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Crooked Man: A Hard-Boiled but Humorous New Orleans Mystery (Tubby Dubonnet Series #1) (The Tubby Dubonnet Series) by [Dunbar, Tony]
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Crooked Man: A Hard-Boiled but Humorous New Orleans Mystery (Tubby Dubonnet Series #1) (The Tubby Dubonnet Series) Kindle Edition

4.1 out of 5 stars 537 customer reviews
Book 1 of 9 in The Tubby Dubonnet Series (9 Book Series)
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Editorial Reviews

From Publishers Weekly

Dunbar's (Delta Time) first novel is less a mystery-the murder occurs at the halfway point and is witnessed by the reader-than a deliciously witty caper through the idiosyncratic landscape of New Orleans, where crickets sing in the weeds that grow up through the curbs and St. Patrick's Day paraders toss crawfish and potatoes from floats. Tubby Dubonnet is a lawyer who likes fishing, beer and off-track betting. His clients include a cross-dresser referred by the very doctor he's suing for a botched skin-creolizing, and a lakefront bar owner who has held on to a nearly $1 million payoff after a shrimpboat marijuana bust. The bar owner hands over the money locked in a gym bag to Tubby, then is murdered, leaving behind a death scene portrayed with jarring comic understatement. Tubby grapples with the temptation of riches and the threats of claimants, and, as he sorts out the rogues from and among the buttoned-downs, he dispatches the villain and finds a home for the cash in a conclusion that's as cleverly convoluted and amusing as the rest of this tale, the first in a projected series.
Copyright 1994 Reed Business Information, Inc.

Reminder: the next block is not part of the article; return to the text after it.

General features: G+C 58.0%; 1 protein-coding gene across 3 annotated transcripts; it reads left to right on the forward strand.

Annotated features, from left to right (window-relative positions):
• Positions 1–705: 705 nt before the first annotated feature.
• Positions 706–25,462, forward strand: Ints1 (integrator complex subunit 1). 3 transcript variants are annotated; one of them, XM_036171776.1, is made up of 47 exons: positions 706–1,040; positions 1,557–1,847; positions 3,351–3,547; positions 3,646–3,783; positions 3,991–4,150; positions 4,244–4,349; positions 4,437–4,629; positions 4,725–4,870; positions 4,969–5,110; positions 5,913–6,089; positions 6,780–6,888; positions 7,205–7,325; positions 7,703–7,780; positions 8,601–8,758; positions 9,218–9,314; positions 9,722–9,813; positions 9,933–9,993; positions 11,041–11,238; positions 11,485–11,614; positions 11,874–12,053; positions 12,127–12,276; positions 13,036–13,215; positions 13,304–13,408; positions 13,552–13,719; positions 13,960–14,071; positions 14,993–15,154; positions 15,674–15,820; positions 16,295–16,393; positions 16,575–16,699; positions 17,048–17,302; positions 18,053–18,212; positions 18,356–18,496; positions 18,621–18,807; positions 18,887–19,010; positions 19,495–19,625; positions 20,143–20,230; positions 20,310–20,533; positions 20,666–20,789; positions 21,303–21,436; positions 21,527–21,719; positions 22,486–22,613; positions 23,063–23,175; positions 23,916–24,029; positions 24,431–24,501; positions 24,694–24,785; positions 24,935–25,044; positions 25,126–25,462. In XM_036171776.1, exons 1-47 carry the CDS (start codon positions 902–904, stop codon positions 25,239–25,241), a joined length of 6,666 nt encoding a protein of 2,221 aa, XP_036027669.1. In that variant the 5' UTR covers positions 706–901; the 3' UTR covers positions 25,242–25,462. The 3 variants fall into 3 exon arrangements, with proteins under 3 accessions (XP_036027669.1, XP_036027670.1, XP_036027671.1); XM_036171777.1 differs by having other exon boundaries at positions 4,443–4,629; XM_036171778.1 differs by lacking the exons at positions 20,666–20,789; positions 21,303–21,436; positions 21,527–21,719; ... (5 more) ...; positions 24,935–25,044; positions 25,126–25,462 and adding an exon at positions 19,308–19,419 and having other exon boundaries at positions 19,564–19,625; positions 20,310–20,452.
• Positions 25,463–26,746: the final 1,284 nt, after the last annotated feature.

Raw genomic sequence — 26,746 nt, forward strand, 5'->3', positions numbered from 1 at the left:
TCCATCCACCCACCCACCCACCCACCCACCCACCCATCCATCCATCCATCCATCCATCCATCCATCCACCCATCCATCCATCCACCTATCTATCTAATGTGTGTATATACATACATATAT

From Library Journal

Best known for his nonfiction work (e.g., Delta Time: A Journey Through Mississippi, LJ 7/90), Dunbar creates a lighthearted, fast-moving, comic mystery with New Orleans lawyer and epicure Tubby Dubonnet as the hero. One would think that Tubby's professional life is interesting, given his involvement with a transvestite/entertainer client who's suing for a botched skin-darkening operation (he was referred to Tubby by his doctor, the defendant!). Alas, Tubby finds himself in possession of a gym bag full of cash that may be tied to a drug-deal-gone-sour murder. There are certainly others who will stop at nothing to obtain the bag. Are they underworld or are they from the "right" side of the law? In this well-written, entertaining first novel, Tubby's luncheon menus are as engaging as the plot. Highly recommended for public libraries.
Heather Blenkinsopp, Mercy Coll. Lib., Dobbs Ferry, N.Y.
Copyright 1994 Reed Business Information, Inc.

Product Details

  • File Size: 552 KB
  • Print Length: 224 pages
  • Simultaneous Device Usage: Unlimited
  • Publisher: booksBnimble (November 29, 2013)
  • Publication Date: November 29, 2013
  • Sold by: Amazon Digital Services LLC
  • Language: English
  • ASIN: B0081HNT7U
  • Text-to-Speech: Enabled
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  • Word Wise: Enabled
  • Lending: Enabled
  • Enhanced Typesetting: Enabled
  • Amazon Best Sellers Rank: #10,636 Paid in Kindle Store (See Top 100 Paid in Kindle Store)
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Customer Reviews

Top Customer Reviews